No private stakeholder has had a larger interest in the growth of the American prison system than the world's largest prison company, the Corrections Corporation of America. With a market capitalization of $2 billion, CCA runs the nation's fifth-largest penal system: sixty-three correctional, detention, and juvenile facilities with a total design capacity of approximately seventy thousand beds in nineteen states and the District of Columbia.

From the day of its founding in Nashville, Tennessee, CCA has traded on close political ties to public officials. When Lamar Alexander was elected governor of Tennessee in 1978 he appointed a Republican activist and supporter, Tom Beasley, to his transition team. Ultimately Beasley rose to be chairman of the state Republican Party. In 1983, eight days after Alexander was inaugurated for a second term, Beasley and Doc Crants (his former roommate from the U.S. Military Academy at West Point) set up a new company with the intention of running the state's prison system. CCA's initial investors included the governor's wife, Honey Alexander, and Ned McWherter, then Speaker of the Tennessee House of Representatives.

Since its founding, CCA has made two audacious bids to take over the entire Tennessee prison system — once in 1985 and again in 1997. Both bids failed, but the company has nonetheless prospered greatly in its home state, operating three prisons that hold adult prisoners from the Tennessee Department of Corrections, a fourth prison that holds detainees for various federal authorities and imports prisoners from other states, two large local jails, and one juvenile facility.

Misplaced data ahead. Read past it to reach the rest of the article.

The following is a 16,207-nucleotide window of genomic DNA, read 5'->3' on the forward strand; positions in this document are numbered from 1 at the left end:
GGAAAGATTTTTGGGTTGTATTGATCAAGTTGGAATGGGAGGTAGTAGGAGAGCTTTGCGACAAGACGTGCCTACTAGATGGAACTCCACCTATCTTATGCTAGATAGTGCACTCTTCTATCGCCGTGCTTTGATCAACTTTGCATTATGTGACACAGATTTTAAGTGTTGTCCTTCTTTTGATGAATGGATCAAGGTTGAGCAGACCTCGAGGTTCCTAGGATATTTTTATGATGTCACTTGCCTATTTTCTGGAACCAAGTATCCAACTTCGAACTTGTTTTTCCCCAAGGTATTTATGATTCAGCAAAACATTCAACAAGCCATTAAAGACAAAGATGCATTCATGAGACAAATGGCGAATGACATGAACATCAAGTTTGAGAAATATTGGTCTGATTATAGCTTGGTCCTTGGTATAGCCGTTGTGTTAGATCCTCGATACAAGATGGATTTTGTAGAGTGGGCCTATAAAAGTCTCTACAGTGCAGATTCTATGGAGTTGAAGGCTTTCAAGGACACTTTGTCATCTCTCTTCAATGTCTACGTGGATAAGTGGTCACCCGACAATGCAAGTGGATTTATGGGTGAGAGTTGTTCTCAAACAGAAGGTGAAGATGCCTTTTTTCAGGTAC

(Continues…)


Excerpted from "Prison Profiteers"
by .
Copyright © 2007 Tara Herivel and Paul Wright.
Excerpted by permission of The New Press.
All rights reserved. No part of this excerpt may be reproduced or reprinted without permission in writing from the publisher.
Excerpts are provided by Dial-A-Book Inc. solely for the personal use of visitors to this web site.

Table of Contents

Title Page,
Introduction,
Part I - The Political Economy of Prisons,
Banking on the Prison Boom,
The Private Prison Debate,
We Got By with a Little Help from our Friends,
If We Can't Sell a Legislator on Privatization, We'll Just Hire Him,
Don't Need Our Beds? You Still Need Our Jobs,
Crime Rates Down? Immigrant Detentions R Us,
Million-Dollar Blocks: The Neighborhood Costs of America's Prison Boom,
Doing Borrowed Time: The High Cost of Backdoor Prison Finance,
Paying for Prisons: Corrections Takes the "Public" out of Public Finance,
Cost 1: Policy Makers Binge on Easy Prison Credit,
Cost 2: Backdoor Finance Locks in Excess Prison Capacity,